While the dancers performed, the division's Native Americans also excelled in their military training. Secretary of War Henry L. Stimson observed Chauncey Matlock (Pawnee) instructing soldiers  in the use of bayonets. He stopped to compliment him. Remarking that Matlock was the "finest instructor in bayonet practice, I have ever seen." The Indigenous Thunderbirds also excelled in rapidly rising through the ranks. Major Lee Gilstrap of the division noted that "The Indians make such fine soldiers. We have Indian officers holding ranks as high as lieutenant colonel."

The American Indians of the 45th Infantry Division left their mark on New England. They also made an impression overseas during the division's 511 days in combat. Three of the division's eight Medal of Honor recipients were Native Americans. Ernest Childers, C Company, 180th Regiment, was honored for his exceptional bravery near Oliveto, Sicily, on September 21-22, 1943. Jack Montgomery, I Company, 180th Regiment, was recognized for his heroic efforts at Anzio near Padiglione on February 22, 1944. Van T. Barfoot (Mississippi Choctaw), I Company, 157th Regiment, received his Medal of Honor for actions near Carano, Italy, on May 23, 1944.

Although the Navajo code talkers' wartime exploits are well-known, they were not alone in the use of their Native language in America's military. The Pawnee code talkers transmitted, received, and encrypted sensitive tactical messages in the Pawnee language. Seven of the nine Pawnee code talkers served with the 45th Infantry Division. Staff Sergeant Frank Davis, Sergeant Brummett Echohawk, Sergeant Grant Gover, Staff Sergeant Phillip Gover, Staff Sergeant Chauncey F. Matlock, Sergeant Harold W. Morgan, and Master Sergeant Floyd E. Rice were formally recognized for their WWII contributions in 2013 when they received the Congressional Gold Medal. They were inducted into the Oklahoma Military Hall of Fame in 2015.

2%20Gover%20Portrait%20-%20Jeremy%20Collins.jpg

Portrait of Phillip Gover (Pawnee), WWII Code Talker, by fellow Thunderbird Brummett Echohawk (Pawnee). Courtesy of the 45th Infantry Division Museum.

When World War II came to an end, the 45th Infantry Division once again faced reorganization. The Thunderbirds were no longer a multi-state entity; instead, the division would solely represent the Oklahoma National Guard. Native Americans remained a vital part of their ranks. Some men served in both World War II and Korea. O.T. Autry (Muscogee-Creek) began his service with the 45th, serving with the 189th Field Artillery Battalion. During the Korean War, he was commander of the 189th. His service to the Oklahoma National Guard spanned 34 years. He worked his way up the ranks to become the division artillery commander and obtained the rank of brigadier general. His outstanding and heroic service earned him the Silver Star, the Bronze Star, two bronze arrowhead for amphibious landings, and 10 battle stars for campaigns in the two wars.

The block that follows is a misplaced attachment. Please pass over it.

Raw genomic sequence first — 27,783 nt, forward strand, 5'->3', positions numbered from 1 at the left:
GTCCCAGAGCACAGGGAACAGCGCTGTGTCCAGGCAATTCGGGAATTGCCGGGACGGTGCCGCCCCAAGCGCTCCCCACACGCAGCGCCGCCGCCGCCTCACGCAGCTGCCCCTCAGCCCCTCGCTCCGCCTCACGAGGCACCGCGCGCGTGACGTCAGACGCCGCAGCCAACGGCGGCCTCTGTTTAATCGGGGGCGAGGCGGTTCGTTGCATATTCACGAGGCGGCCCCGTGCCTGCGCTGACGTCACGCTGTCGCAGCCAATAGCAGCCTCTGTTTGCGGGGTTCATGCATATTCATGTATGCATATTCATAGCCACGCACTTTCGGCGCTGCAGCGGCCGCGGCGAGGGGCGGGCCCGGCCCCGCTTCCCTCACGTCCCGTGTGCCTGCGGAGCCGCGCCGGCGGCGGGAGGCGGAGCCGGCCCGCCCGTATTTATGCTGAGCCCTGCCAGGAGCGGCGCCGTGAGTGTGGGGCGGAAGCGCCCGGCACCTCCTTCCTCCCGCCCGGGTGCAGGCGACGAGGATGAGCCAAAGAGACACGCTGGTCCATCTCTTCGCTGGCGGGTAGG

Like Autry, Hal Muldrow (Choctaw) began his military career in the field artillery during World War II. He was the commander of the 45th Infantry Division field artillery during the Korean Conflict. Muldrow was promoted to major general in 1952 and was the commander of the 45th Infantry Division, Oklahoma National Guard until his retirement in 1960. During his career, he was awarded the Silver Star, Bronze Star with oak leaf cluster, American Defense Medal; EAME Theatre Ribbon with eight battle stars, Legion of Merit, United Nations Campaign Service Medal, Korean Campaign Service Medal with three bronze battle stars, and the Korean Presidential Unit Citation.

The 45th Infantry Division was deactivated in 1968; however, their lineage and honors are carried on within the Oklahoma National Guard units. Oklahoma's Indigenous citizens, men and women, continue to serve their state and their country with distinction.

To learn more, please visit the   45th Infantry Division Museum .




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1stwarrior
Professor Expert
1  author  1stwarrior    3 weeks ago

Something many don't know is that 25% of Native American males serve/served in our armed forces.

Why would so many serve in a country's military of the country who has tried it damnedest to exterminate their people?

 
 
 
Perrie Halpern R.A.
Professor Principal
1.1  Perrie Halpern R.A.  replied to  1stwarrior @1    3 weeks ago

Because we were defending their homeland and know good from evil. 

 
 
 
Vic Eldred
Professor Principal
1.2  Vic Eldred  replied to  1stwarrior @1    3 weeks ago
Why would so many serve in a country's military of the country who has tried it damnedest to exterminate their people?